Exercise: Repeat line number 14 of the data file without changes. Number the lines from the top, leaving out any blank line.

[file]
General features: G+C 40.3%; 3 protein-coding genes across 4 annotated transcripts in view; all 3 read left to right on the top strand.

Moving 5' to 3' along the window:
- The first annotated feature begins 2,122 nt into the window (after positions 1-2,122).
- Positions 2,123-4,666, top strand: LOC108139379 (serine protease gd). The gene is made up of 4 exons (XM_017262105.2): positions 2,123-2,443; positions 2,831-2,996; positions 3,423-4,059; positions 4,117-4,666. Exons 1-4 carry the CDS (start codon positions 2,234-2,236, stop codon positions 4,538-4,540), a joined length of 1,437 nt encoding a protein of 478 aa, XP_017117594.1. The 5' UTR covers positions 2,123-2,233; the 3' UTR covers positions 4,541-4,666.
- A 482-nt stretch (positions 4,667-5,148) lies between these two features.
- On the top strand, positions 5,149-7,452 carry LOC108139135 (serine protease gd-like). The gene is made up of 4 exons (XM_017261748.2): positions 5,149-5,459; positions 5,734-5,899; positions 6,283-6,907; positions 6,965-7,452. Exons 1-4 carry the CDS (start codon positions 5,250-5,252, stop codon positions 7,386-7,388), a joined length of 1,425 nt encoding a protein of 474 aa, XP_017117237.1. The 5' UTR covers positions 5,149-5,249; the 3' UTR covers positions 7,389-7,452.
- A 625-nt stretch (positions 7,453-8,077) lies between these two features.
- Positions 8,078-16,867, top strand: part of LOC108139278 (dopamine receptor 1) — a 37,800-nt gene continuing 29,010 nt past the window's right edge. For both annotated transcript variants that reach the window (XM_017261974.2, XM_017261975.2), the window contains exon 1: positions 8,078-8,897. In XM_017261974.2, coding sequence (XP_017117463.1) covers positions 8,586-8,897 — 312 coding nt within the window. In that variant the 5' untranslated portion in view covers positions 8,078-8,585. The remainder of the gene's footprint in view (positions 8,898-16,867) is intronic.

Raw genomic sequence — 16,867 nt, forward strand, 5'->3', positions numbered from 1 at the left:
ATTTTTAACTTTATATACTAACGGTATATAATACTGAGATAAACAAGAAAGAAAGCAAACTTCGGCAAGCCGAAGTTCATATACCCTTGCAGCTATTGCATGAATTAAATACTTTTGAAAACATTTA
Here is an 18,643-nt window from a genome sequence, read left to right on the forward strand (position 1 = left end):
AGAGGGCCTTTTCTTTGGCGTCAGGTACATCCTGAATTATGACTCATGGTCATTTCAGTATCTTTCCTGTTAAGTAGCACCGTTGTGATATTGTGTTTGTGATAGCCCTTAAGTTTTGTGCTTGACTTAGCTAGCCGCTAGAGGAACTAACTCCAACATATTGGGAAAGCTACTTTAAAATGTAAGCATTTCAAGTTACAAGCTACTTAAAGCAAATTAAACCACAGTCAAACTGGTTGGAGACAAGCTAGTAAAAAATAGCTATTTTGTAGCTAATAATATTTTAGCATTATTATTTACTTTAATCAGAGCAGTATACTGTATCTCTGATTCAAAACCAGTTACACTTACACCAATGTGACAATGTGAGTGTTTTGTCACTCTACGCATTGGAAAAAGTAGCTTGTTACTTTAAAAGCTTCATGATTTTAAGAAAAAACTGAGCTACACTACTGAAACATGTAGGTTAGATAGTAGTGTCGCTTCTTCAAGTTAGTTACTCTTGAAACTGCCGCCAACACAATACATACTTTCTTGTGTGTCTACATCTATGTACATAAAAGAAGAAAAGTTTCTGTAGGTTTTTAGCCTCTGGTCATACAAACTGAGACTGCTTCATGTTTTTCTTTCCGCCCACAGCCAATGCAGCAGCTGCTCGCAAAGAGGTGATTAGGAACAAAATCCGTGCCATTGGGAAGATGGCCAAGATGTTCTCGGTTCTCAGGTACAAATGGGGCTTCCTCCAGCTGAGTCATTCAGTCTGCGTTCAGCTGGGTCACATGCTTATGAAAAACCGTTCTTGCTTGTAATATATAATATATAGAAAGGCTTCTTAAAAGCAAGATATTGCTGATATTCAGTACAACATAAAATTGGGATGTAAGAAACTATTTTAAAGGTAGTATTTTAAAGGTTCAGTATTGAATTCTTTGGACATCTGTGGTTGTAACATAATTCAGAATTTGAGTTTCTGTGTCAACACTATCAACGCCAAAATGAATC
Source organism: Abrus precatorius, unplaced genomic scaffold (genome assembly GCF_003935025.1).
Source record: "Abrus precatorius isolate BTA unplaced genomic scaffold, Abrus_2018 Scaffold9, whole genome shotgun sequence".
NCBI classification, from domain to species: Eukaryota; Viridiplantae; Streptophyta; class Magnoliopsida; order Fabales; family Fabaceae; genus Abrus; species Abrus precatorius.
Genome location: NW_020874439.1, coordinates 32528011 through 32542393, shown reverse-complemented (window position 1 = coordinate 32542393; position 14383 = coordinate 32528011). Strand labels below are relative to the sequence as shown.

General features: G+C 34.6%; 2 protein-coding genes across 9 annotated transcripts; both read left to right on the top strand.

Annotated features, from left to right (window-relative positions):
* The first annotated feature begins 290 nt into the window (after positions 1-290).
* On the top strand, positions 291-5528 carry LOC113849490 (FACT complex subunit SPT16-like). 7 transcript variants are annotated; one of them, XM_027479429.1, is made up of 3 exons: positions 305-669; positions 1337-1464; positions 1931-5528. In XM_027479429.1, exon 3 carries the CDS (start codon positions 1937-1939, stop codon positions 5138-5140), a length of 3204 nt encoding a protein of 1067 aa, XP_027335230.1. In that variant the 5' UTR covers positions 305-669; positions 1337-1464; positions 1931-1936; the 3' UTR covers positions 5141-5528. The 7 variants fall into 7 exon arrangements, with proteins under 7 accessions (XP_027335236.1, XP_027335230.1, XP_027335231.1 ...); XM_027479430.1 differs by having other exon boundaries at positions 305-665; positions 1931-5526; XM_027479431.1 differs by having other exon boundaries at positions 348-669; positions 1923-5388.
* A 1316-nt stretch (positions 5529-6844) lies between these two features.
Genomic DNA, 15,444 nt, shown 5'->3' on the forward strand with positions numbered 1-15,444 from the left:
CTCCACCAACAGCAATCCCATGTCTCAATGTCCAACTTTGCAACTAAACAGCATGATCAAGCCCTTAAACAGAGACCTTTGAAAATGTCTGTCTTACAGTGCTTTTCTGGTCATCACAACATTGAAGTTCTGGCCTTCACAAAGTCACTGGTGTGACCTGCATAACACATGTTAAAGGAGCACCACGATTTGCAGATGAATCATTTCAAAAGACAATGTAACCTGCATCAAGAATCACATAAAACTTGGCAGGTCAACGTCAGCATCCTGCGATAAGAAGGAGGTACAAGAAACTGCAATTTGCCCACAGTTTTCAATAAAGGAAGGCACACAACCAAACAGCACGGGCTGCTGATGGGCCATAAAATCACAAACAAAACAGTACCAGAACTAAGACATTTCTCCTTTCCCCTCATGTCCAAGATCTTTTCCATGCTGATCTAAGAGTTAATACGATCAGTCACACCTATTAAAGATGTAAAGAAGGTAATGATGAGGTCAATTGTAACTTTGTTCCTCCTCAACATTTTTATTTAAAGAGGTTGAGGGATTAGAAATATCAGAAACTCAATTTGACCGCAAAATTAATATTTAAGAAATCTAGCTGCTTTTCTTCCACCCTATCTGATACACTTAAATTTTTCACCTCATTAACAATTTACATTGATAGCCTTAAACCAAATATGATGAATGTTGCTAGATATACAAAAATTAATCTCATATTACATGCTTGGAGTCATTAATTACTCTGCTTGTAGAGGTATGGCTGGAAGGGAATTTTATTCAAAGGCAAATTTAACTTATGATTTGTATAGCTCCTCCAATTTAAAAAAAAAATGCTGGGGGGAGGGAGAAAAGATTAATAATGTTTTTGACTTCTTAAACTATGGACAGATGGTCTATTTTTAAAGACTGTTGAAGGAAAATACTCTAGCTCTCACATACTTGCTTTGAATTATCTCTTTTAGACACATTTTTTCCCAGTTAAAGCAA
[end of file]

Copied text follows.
Source record: "Abrus precatorius isolate BTA unplaced genomic scaffold, Abrus_2018 Scaffold9, whole genome shotgun sequence".